Kansas Considers Health Reform Options
By Kelley Weiss
Kansas City, MO – After months of planning the Kansas Health Policy Authority will present health reform recommendations to Governor Kathleen Sebelius and the Legislature today, Thursday, Nov. 1. With talks of universal coverage swirling and more people than ever living without insurance people across the state are watching this proposal. If the Legislature implements these recommendations it's estimated that thousands more Kansans would get health insurance. KCUR's Kelley Weiss reports.
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Across the country states are presenting reform plans to address rising health care costs, the uninsured and declining health. Earlier this year, in Kansas, lawmakers asked the Kansas Health Policy Authority, or KHPA, which was created by the Legislature, to draft a plan for health reform. KHPA will now present 21 recommendations to the governor and Kansas Legislature. The main themes of this reform: encouraging personal responsibility, prevention and expanding insurance for the poor and small businesses. KHPA Executive Director, Marci Nielsen.
Marci Nielsen: "What we're trying to do is get Kansans healthier and get them access to a health insurance system that promotes health."
Nielsen says the "medical home" is an important part of the reform. This concept creates a comprehensive home for patients emphasizing prevention - where they have a centralized system for care coordinating their records and doctors. Nielsen also points to the premium assistance proposal to subsidize more low-income Kansans to buy private health insurance. She estimates if the state agrees to offset these costs it could provide coverage to 110,000 more people. She says if this happens Kansas would be a leader in the country for reducing the number of people without insurance.
Marci Nielsen: "Knocking out a third of the uninsured in our state puts us right at the top of the list."
Nielsen also says another key recommendation is encouraging small businesses to use pretax dollars to pay for health insurance as well as using a state clearinghouse for coverage. And another focus is on improving health literacy and helping providers use more online technology for care.
The annual price tag of the recommendations is around $86 million. A high priority of KHPA is the recommendation of a tobacco tax increase to pay for about $52 million of the expense. Some critics are skeptical that the Legislature will pass a tobacco tax increase -- similar efforts have failed in the past. But Nielsen contends that smoking is the number one cause of preventable death in Kansas and should have a more substantial user fee. KHPA also wants a statewide ban on smoking in public places.
Corrie Edwards: "It could've been worse but it started out a lot better."
That's the executive director of the Kansas Health Consumers Coalition, Corrie Edwards. She says many health care advocates are disappointed by the tone of the recommendations.
Corrie Edwards: "We're now instead of using words like mandate and require we're now using words like voluntary, targeted outreach and assisting, that kind of thing. And to me those words are watered down because they're not tangible."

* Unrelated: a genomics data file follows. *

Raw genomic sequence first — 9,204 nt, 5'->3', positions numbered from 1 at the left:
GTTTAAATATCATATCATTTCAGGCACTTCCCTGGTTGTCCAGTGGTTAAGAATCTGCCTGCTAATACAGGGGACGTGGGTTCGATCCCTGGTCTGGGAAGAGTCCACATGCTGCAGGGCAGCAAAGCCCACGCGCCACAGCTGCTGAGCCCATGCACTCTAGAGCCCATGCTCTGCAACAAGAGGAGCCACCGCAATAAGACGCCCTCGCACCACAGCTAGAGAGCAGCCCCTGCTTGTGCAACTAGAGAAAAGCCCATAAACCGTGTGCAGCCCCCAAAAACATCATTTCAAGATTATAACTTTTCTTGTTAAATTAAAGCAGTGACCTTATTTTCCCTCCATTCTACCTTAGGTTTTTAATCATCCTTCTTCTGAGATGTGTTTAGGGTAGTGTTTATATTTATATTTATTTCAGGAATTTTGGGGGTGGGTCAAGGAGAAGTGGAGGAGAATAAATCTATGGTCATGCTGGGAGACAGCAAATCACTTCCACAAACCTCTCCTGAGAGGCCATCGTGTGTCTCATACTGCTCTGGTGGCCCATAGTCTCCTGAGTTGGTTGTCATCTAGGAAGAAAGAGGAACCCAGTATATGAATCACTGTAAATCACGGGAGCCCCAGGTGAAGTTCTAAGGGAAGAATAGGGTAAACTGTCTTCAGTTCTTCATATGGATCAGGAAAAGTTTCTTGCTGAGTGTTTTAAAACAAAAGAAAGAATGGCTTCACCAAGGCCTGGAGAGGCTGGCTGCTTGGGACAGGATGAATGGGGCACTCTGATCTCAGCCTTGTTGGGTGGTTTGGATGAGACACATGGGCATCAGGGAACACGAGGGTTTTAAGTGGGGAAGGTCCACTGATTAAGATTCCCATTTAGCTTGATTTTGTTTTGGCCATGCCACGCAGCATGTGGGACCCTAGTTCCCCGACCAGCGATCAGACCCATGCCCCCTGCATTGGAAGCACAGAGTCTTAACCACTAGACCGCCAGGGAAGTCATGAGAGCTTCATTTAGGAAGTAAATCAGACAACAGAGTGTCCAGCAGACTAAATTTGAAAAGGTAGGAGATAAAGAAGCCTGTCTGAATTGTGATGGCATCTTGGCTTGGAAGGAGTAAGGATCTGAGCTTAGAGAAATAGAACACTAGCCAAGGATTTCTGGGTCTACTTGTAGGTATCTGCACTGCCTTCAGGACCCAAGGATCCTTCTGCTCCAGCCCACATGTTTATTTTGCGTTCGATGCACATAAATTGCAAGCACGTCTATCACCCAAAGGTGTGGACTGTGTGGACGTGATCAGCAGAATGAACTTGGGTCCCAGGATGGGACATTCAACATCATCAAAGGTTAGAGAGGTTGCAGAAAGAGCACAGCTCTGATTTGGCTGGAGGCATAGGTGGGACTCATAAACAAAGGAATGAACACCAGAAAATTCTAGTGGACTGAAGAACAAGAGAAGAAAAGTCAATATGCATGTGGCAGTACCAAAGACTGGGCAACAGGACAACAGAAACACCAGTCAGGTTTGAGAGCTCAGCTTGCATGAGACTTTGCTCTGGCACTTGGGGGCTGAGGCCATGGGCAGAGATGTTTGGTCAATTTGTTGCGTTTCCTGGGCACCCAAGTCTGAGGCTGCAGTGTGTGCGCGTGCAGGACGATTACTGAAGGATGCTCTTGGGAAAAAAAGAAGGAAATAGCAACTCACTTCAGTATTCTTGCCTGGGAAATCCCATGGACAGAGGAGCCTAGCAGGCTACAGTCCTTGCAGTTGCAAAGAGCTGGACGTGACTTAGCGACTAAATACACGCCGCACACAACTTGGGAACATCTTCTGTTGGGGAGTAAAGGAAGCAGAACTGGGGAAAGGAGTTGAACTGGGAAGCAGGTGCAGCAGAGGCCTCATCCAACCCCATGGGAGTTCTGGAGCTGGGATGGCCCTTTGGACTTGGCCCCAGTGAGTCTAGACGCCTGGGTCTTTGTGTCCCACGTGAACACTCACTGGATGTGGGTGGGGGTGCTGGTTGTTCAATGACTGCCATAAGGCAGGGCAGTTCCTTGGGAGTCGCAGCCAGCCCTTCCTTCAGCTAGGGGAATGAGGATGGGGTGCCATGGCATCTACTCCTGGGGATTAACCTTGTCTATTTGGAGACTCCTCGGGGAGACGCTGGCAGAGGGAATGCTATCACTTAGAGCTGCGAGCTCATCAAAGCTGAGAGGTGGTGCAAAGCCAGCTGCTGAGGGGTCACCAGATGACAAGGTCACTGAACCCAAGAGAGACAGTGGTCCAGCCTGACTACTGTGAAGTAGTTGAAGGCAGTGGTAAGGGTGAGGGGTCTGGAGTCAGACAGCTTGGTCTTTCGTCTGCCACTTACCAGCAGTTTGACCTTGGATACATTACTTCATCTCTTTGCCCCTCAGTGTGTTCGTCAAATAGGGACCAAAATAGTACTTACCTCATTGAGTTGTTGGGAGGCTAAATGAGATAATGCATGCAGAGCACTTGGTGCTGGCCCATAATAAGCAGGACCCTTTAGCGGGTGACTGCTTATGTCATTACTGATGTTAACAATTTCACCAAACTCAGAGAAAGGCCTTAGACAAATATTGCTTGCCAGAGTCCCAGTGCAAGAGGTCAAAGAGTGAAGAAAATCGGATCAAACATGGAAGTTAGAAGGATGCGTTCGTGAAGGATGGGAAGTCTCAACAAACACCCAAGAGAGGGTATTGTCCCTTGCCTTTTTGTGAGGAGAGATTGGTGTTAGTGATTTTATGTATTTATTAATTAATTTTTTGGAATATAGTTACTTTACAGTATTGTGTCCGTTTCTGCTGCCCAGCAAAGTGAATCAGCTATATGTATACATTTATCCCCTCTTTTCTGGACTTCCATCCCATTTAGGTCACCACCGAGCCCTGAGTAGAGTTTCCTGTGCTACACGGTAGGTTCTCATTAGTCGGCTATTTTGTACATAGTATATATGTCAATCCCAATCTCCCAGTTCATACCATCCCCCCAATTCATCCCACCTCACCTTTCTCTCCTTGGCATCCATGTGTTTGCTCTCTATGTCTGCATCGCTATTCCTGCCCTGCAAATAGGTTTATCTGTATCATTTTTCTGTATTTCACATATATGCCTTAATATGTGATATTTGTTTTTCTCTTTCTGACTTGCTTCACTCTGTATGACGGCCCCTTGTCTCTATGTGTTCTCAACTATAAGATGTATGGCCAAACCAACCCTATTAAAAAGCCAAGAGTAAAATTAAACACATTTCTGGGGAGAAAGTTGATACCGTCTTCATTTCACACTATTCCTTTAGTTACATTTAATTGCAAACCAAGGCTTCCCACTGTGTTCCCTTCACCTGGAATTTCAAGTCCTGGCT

In the beginning of the reform process, she says, the options were much more promising and included mandating insurance for all children. But, she says, unfortunately that's not how things work around here.
Corrie Edwards: "We're not all about subsidizing stuff here in Kansas. We're very much a pick yourself up by your bootstraps and get yourself out there. And, you know, we're not about mandates. We do not like to be told what to do."
Associate professor of health policy at the University of Kansas Medical Center, Michael Fox, says the expectations were high when KHPA started working on the reform. In Governor Sebelius's State of the State address this year, she said she wanted all Kansans to have health insurance, particularly children. Although, Fox says the reform recommendations will not cover all Kansas kids, but will instead focus on enrolling the some 40,000 children eligible for Medicaid and Health Wave coverage.
Michael Fox: "I'm as disappointed as anyone that we're not demanding universal coverage not just for children but for everyone. But it's a simple fact that our Legislature will simply not buy that and they won't even discuss that. This at least keeps things on the table and I think this positions us better than many other states that are taking a more confrontative approach and probably will be left with nothing."
Kansas Republican Senator from Emporia and doctor, Jim Barnett, says the policy authority approached this in the right way.
Jim Barnett: "I think they've done a good job of bringing forward something that is practical, sensible and pragmatic and something that we can advance."
Barnett is a leading voice on health care reform at the capitol in Topeka and says it's likely that many of these recommendations will make it into a health care bill that lawmakers will debate. One big question at this point, he says, is how the reform will be paid for. He says there's only a remote chance lawmakers will go for an increased tobacco tax and also thinks the smoking ban will fail.
But, as Marci Nielsen of KHPA says, funding and details of the recommendations will have to be worked out by lawmakers - she says this is the first step in a series of health reform.
Funding for health care coverage on KCUR has been provided by the Health Care Foundation of Greater Kansas City.
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